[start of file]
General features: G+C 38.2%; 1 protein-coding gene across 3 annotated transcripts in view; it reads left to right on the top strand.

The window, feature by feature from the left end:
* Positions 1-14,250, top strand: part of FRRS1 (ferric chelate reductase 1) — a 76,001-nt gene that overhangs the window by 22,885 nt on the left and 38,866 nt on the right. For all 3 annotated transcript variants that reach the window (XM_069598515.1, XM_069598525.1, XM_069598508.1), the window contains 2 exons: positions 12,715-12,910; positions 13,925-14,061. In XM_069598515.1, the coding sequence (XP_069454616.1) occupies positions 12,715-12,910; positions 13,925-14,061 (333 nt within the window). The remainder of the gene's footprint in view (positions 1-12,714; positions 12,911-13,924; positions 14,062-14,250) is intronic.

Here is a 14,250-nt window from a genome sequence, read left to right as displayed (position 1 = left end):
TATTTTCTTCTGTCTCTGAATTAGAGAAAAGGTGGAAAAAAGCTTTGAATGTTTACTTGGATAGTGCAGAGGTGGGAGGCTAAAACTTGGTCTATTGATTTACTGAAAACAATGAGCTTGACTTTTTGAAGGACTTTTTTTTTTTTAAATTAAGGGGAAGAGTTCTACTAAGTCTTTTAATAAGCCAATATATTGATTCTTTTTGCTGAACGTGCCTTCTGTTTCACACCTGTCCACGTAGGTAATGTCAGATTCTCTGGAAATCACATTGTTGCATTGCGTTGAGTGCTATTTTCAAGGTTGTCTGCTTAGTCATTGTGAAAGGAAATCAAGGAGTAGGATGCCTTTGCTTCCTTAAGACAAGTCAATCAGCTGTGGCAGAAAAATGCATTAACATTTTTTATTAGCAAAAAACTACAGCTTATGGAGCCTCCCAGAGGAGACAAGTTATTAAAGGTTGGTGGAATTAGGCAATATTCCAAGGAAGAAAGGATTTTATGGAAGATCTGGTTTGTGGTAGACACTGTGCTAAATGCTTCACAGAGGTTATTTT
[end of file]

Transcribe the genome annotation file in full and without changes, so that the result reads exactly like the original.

General features: G+C 38.2%; 1 protein-coding gene across 3 annotated transcripts in view; it reads left to right on the top strand.

The window, feature by feature from the left end:
* Positions 1-14,250, top strand: part of FRRS1 (ferric chelate reductase 1) — a 76,001-nt gene that overhangs the window by 22,885 nt on the left and 38,866 nt on the right. For all 3 annotated transcript variants that reach the window (XM_069598515.1, XM_069598525.1, XM_069598508.1), the window contains 2 exons: positions 12,715-12,910; positions 13,925-14,061. In XM_069598515.1, the coding sequence (XP_069454616.1) occupies positions 12,715-12,910; positions 13,925-14,061 (333 nt within the window). The remainder of the gene's footprint in view (positions 1-12,714; positions 12,911-13,924; positions 14,062-14,250) is intronic.

Here is a 14,250-nt window from a genome sequence, read left to right as displayed (position 1 = left end):
TATTTTCTTCTGTCTCTGAATTAGAGAAAAGGTGGAAAAAAGCTTTGAATGTTTACTTGGATAGTGCAGAGGTGGGAGGCTAAAACTTGGTCTATTGATTTACTGAAAACAATGAGCTTGACTTTTTGAAGGACTTTTTTTTTTTTAAATTAAGGGGAAGAGTTCTACTAAGTCTTTTAATAAGCCAATATATTGATTCTTTTTGCTGAACGTGCCTTCTGTTTCACACCTGTCCACGTAGGTAATGTCAGATTCTCTGGAAATCACATTGTTGCATTGCGTTGAGTGCTATTTTCAAGGTTGTCTGCTTAGTCATTGTGAAAGGAAATCAAGGAGTAGGATGCCTTTGCTTCCTTAAGACAAGTCAATCAGCTGTGGCAGAAAAATGCATTAACATTTTTTATTAGCAAAAAACTACAGCTTATGGAGCCTCCCAGAGGAGACAAGTTATTAAAGGTTGGTGGAATTAGGCAATATTCCAAGGAAGAAAGGATTTTATGGAAGATCTGGTTTGTGGTAGACACTGTGCTAAATGCTTCACAGAGGTTATTTT